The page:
Two-thirds of all animals will be gone within just a few years. This is the incredible conclusion by researchers behind a global report published by the World Wildlife Fund. It is the first time a single species on Earth is the direct cause of a mass extinction.
In the WWF’s Living Planet Report researchers compared the number of vertebrates, for 12,000 population and more than 3,700 different species between 1970 and 2012. The results are shocking.
Within these forty years that have passed, more than half (58 percent) of the animals disappeared, and it gets worse. When 50 years have passed, in 2020, the researchers estimate that a full two-thirds will be gone if the trend continues.
It has previously been pointed out by many researchers that we are amidst a sixth mass extinction event. The latest mass extinction event since the dinosaurs died out 65 million years ago.
Wild animals are disappearing at a rate we have never seen before. It is not only the wonderful species we love, diversity is also the foundation for healthy forests, rivers and oceans. If you remove too many species, the ecosystem will collapse along with clean air, water, food and other ecosystem services that we humans depend on, according to Marco Lambertini, Secretary General of WWF International.
UN aims to halt the loss of biodiversity by 2020, but chances to halt this negative trend within just four years, looks bleak. We ignore the decline of other species at your own risk – for they are the barometer that reveals our impact on the Earth said Mike Barrett to AP, he is the director of science and policy at WWF-UK.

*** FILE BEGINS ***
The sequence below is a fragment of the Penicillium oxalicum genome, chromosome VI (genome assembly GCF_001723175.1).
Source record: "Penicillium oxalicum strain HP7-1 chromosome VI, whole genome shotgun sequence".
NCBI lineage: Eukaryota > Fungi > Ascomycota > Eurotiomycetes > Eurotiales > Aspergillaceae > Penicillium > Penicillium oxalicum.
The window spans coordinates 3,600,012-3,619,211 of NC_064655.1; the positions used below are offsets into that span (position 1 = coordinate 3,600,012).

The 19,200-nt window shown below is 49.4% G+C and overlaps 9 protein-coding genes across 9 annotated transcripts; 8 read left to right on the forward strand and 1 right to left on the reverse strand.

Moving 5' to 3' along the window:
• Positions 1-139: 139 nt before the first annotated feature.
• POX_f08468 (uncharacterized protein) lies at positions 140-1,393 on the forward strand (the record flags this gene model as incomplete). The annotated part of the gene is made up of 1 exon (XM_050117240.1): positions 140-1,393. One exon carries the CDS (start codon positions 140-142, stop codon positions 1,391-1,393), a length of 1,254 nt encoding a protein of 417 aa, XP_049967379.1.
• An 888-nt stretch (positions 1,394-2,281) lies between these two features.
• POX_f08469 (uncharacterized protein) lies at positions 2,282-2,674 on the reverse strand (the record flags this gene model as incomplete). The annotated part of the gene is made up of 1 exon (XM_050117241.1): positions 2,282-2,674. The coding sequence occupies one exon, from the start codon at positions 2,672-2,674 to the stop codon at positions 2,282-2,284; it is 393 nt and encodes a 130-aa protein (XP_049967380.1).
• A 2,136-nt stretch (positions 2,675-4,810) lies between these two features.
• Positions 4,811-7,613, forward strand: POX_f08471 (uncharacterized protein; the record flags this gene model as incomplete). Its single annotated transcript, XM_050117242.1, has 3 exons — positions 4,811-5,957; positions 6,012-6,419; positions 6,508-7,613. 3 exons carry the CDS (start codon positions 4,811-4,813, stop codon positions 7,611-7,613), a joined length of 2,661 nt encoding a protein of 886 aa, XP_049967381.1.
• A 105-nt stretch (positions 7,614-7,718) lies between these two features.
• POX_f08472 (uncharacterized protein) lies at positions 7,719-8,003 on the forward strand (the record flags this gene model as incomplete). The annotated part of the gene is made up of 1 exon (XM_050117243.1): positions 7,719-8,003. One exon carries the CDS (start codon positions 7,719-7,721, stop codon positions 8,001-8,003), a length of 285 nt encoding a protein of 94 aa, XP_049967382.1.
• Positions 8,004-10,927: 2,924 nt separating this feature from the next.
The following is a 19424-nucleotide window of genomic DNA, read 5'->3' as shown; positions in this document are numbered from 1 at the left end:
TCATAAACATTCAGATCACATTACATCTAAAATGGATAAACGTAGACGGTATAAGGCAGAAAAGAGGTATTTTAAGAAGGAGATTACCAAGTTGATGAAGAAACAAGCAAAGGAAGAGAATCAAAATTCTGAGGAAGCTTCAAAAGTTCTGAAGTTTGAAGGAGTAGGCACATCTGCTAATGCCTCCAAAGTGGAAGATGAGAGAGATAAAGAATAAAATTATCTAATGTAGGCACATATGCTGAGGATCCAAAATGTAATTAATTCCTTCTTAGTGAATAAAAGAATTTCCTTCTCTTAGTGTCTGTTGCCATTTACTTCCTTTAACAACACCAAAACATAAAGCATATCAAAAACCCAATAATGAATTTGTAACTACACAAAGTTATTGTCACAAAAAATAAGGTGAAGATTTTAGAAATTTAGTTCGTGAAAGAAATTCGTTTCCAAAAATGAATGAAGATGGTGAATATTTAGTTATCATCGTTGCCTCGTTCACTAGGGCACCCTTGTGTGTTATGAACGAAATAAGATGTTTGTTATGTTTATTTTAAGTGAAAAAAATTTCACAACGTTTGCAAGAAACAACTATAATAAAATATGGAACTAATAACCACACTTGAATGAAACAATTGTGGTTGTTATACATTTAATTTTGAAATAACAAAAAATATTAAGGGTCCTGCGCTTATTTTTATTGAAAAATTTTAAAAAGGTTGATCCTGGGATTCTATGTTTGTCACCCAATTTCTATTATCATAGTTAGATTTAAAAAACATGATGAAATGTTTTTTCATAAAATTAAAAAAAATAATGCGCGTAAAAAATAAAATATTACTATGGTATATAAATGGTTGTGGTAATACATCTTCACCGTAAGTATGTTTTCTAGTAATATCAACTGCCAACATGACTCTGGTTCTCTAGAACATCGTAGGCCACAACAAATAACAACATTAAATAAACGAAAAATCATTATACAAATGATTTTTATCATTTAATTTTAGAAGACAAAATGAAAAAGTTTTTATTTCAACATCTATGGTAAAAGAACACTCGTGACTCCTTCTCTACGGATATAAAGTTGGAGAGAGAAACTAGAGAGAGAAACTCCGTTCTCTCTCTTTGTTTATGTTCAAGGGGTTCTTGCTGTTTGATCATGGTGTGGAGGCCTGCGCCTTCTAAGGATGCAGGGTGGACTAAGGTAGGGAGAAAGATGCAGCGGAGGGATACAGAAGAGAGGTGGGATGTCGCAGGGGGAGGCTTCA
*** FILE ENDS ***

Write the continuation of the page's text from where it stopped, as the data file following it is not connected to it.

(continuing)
It is primarily about species in the tropics, fish, and amphibians. Their habitat is shrinking, with the destruction of land and forestry. Then, over-fishing leads to extinction. Climate change and pollution affect animals worldwide.
But all is not bleak, throughout Europe, most large animals and birds are increasing. There is some light in the tunnel. It is evident that when resources and good conservation practice are applied, biodiversity goes up. And it is important to point out that this is a reduction – not yet extinction. But it should be a wake-up call for efforts to enable these species to recover, said Ken Norris to AP, the director of the Zoological Society of London.